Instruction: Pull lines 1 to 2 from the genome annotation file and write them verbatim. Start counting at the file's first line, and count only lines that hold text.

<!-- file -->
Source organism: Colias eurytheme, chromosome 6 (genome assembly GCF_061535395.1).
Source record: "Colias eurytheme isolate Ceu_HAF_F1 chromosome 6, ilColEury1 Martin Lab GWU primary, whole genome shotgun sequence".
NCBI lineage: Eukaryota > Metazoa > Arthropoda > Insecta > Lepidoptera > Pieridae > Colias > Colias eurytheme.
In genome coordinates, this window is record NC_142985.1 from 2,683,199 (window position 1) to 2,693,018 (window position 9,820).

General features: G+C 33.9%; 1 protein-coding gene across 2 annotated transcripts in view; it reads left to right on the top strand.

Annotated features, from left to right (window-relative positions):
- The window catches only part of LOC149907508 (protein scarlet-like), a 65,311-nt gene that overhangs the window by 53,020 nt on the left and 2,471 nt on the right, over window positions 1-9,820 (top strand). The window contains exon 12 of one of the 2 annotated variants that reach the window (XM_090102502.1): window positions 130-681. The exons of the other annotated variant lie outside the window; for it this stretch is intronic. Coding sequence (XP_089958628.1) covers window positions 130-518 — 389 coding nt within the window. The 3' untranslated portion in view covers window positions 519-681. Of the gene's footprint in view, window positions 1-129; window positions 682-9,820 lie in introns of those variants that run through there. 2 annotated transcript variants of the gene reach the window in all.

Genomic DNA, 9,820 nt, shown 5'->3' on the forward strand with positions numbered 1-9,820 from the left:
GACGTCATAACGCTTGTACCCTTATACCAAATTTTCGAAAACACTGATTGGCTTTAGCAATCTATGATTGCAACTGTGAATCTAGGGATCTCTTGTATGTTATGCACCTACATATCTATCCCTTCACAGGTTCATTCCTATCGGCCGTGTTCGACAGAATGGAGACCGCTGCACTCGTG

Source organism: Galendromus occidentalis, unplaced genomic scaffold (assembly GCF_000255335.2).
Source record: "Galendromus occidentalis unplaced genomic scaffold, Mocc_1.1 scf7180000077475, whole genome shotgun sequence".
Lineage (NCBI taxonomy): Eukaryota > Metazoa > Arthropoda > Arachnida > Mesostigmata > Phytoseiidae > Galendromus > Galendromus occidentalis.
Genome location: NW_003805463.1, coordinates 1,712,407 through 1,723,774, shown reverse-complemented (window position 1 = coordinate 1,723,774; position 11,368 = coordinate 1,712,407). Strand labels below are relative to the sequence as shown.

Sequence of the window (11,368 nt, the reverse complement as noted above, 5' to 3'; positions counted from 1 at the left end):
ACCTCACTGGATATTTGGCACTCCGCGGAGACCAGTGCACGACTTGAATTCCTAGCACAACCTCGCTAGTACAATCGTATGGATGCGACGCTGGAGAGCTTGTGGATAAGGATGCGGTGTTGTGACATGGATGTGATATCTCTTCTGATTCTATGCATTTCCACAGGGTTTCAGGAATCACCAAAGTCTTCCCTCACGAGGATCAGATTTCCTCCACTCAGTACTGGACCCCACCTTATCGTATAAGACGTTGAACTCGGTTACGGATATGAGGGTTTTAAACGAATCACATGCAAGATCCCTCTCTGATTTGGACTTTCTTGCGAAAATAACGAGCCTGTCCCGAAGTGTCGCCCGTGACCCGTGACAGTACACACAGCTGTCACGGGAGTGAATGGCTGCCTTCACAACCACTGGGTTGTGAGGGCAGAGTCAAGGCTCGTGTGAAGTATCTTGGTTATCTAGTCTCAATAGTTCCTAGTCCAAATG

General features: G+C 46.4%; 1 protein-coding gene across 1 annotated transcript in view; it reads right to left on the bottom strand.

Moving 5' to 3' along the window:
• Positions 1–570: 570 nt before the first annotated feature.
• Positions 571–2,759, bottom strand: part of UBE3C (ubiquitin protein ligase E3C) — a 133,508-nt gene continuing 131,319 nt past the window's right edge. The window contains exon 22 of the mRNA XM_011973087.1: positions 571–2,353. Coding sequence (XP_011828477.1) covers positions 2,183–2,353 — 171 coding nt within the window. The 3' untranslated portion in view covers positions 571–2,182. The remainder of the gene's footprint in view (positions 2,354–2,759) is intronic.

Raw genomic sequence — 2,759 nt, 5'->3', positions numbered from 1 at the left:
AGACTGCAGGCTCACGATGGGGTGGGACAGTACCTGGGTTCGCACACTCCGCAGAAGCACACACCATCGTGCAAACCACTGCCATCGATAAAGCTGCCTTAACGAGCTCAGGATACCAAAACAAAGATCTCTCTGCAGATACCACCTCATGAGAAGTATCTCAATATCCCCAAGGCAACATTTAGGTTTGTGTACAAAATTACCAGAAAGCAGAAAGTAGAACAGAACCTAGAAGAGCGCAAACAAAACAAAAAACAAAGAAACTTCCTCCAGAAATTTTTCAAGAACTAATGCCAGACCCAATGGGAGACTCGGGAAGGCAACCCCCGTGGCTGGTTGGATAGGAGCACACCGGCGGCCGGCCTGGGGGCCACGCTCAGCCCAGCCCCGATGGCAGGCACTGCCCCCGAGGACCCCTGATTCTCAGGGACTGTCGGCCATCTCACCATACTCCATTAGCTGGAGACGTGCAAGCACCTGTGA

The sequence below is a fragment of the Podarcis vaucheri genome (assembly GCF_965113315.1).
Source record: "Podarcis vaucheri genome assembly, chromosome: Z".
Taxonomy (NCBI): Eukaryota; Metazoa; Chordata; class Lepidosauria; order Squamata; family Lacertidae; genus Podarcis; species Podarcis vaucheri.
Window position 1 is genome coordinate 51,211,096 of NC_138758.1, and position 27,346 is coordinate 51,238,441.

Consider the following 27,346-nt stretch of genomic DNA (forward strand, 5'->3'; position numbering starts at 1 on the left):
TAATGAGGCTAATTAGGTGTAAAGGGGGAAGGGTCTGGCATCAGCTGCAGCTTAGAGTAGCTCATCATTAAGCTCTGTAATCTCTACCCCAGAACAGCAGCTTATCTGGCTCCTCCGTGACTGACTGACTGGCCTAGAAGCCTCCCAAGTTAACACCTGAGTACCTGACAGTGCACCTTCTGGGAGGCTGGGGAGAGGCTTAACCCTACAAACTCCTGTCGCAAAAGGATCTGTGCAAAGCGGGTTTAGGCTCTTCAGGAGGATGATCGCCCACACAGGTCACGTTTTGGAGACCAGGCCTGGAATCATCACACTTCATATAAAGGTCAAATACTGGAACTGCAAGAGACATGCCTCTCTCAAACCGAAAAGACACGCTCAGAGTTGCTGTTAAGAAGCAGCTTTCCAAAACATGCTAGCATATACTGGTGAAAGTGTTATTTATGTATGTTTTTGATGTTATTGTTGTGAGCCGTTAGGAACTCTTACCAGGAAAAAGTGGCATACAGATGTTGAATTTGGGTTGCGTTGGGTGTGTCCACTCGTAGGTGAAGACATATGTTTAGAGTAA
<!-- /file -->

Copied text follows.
Source organism: Colias eurytheme, chromosome 6 (genome assembly GCF_061535395.1).
Source record: "Colias eurytheme isolate Ceu_HAF_F1 chromosome 6, ilColEury1 Martin Lab GWU primary, whole genome shotgun sequence".